I’m for you here, brother. Just let me know and I got it for you. I want one. But well, before we get into the, my swag, we’ll start this episode the way that we, we start them all with our mission matters minute. So Jonathan, we at Mission Matters. We amplify stories for entrepreneurs, executives, and experts.
That’s our mission. Jonathan, what mission matters to you? Like what we talked about last time I came on, I had that same mission. It’s so important to me. I grew up in a small town in Texas. There wasn’t a lot of opportunities for me in the tech area. I had to move to a tech hub, and so when I started Atium Labs three years ago before we sold to Arise, the mission I had was to decentralize work and wealth across the globe and give opportunities for folks to live where they wanna live, work where they wanna work.
And help bring economic capital to the tier two, tier three cities, or wherever people wanna live in the world. And that’s still something I’m so passionate about, Adam. Yeah, it’s great love bringing mission based entrepreneurs on the line to share, you know, why they do what they do, how they do it, and really what we can all learn from that so that we all grow together.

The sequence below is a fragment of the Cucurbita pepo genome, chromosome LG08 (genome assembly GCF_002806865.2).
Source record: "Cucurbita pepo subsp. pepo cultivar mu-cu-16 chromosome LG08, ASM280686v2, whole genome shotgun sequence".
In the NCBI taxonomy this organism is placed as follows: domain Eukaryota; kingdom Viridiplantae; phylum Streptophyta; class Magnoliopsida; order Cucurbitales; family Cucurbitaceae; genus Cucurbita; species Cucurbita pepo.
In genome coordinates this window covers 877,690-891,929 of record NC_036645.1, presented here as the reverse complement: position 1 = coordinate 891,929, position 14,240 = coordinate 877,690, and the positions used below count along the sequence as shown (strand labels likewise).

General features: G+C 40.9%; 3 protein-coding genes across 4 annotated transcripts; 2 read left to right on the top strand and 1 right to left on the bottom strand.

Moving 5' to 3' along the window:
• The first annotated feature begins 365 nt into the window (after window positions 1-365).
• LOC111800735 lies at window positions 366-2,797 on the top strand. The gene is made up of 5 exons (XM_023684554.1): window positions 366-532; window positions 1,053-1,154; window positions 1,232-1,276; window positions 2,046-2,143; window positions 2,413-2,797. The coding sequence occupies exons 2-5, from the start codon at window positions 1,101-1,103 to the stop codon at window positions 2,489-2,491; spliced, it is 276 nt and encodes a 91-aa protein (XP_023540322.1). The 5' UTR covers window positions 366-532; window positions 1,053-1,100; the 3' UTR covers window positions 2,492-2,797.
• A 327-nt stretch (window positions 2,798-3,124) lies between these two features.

So great to have you back on. And I guess just to get us kicked off here, let’s get into the book. And by the way, just for everybody watching, we have some other books we’re gonna be talking about today too. Jonathan has been busy, busy, so we got a couple other books. I gotta, I gotta do it that we’ll be talking about as well.
So you’ve been busy, busy. But let’s get started with the book that we put together, together, or that we put together, and that’s your chapter in the book is called Simple Questions Leading to Amazing Innovation. So a lot of things that you could have written about. As you mentioned, you know, you grew a company, you exited that company, a lot of different lessons in leadership and business there.
But in terms of topic, why this topic, why now? Well, I think to start off with, we want to recognize a lot of the other wonderful authors in the book as well. You know, you did a great job of bringing together these really great entrepreneurs and thought leaders to expand and to educate a lot of folks that are passionate about starting their own company.